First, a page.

For Dee Lamoreaux and Joyce Olson, it wouldn't be home unless there was a pile of dirt outside.
Theirs may not be the largest gardens along the Wasatch Front, but they are certainly among the most loved. The small patches of ground outside front doors where most folks plant a few pansies have been turned into little bits of paradise. And those little patches of ground, now filled with everything from garlic to foxglove to spinach, give Lamoreaux and Olson a sense of ownership, an investment, a chance to get their hands dirty and know that this place is home.The pair are neighbors at Valley Fair Village, public housing for senior citizens in West Valley City. The Housing Authority of Salt Lake County has always allowed and even encouraged residents to plant flowers or vegetables, said site supervisor Blair Parrish.
But few residents of the 650 units scattered across the county do it as well or as seriously as the folks at Valley Fair Village.
Lamoreaux, 66, a Korean War veteran who started farming at 13, has basil, dill, rosemary, peppers, spinach, tomatoes and more growing in a small patch of ground near his front door.
"We use every inch we got," Lamoreaux said. Last year, a stalk of corn even grew out of a crack in the sidewalk. "Three cobs, not many kernels on 'em, but that thing grew three cobs," he said.
On a scorching day, he'd just returned from changing the sprinklers on the other side of the complex, a job he enjoys. It reminds him of the years he grew alfalfa, changing dams day and night to keep his crops happy in arid Utah.
He has to keep active. And he could never live in the senior citizen high-rise where the garden is an elevator ride away. "I'd jump," he said.
Lamoreaux already harvested his first tomatoes, which he started in the housing authority's greenhouse at Valley Fair Village. The small greenhouse was built in 1995 so Parrish could grow the flowers needed for housing authority offices and complexes from seeds rather than paying full price for flowers every spring.
Parrish once spent about $1,000 a year on flowers. Today, the county buys only seeds, about $60 worth a year, said Dennis Kelsey, maintenance director.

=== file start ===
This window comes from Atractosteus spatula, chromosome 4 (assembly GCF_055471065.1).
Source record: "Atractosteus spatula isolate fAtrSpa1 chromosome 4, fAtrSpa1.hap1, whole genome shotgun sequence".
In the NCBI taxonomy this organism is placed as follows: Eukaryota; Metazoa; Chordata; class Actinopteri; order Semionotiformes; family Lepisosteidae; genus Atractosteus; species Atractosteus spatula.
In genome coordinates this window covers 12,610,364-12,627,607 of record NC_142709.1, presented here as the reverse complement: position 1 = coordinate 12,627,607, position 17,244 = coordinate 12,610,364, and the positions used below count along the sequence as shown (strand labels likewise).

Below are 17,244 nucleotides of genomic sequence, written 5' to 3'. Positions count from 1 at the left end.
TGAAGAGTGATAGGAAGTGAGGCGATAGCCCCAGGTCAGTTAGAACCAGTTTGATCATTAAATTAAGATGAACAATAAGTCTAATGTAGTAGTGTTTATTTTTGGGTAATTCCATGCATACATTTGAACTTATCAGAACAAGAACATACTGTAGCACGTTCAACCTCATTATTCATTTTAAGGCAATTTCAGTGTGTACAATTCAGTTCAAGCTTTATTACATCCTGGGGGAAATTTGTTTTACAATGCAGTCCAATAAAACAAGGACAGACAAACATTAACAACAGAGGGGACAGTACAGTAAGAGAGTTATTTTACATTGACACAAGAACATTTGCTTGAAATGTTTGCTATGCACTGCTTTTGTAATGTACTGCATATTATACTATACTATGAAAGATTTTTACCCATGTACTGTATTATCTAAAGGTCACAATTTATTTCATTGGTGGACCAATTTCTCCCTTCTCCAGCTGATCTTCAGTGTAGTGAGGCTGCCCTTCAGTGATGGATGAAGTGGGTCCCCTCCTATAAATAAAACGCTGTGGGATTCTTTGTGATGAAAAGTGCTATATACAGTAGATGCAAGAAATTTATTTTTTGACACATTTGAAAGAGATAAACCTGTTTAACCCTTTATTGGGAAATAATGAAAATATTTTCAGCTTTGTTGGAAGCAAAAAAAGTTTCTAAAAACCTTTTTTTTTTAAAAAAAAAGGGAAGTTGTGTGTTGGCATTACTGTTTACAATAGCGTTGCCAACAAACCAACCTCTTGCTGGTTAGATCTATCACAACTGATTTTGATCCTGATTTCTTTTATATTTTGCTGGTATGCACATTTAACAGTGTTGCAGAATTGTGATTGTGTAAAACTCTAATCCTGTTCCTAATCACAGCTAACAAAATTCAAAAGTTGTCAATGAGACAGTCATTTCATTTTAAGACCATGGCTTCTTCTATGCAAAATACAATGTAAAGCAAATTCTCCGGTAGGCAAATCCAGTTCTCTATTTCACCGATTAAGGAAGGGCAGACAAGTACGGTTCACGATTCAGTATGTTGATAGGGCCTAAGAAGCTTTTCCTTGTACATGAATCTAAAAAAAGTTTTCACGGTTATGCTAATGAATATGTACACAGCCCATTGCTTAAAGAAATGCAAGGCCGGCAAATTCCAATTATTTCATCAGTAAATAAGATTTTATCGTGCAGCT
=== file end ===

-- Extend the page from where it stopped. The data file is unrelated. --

If Lamoreaux is the vegetable and herb connoisseur of Valley Fair Village, then Joyce Olson is the flower diva. She not only transformed the spot near her front door, she took on a central area in the middle of her corner of the complex and transplanted her own Asian lilies, shasta daisies and blanket flowers there. The area is now full of purple, yellow and white petals. There is no set design, just the appearance of a dazzling wildflower patch in the middle of suburbia.
She's especially pleased about a little clump of ornamental grass. "That's all the thing these days," she said.
Olson, 72, who calls the hill country of Texas home, says gardening is "just something I have to do." When Parrish planted a tree in a common area, Olson bought landscaping wood and made a flower garden around it.
"You know how they say one person can make a difference," Kelsey said. "She's the one."
But the grandmother of two says gardening is just part of living, part of being one with a place.
"My dad used to love garden work and flowers. He was a great believer in keeping the dead blooms pinched off," said Olson, who now can't resist that daily urge to go out and pinch off dead blossoms. When she's not coaxing her garden, Olson usually makes her way to the Jordan River for her other love: fishing.
And last year, when she took a minute away from her foxglove, mini-roses and columbine, she built herself a patio. Today, the square cement blocks play host to pots of flowers waiting for Olson's touch.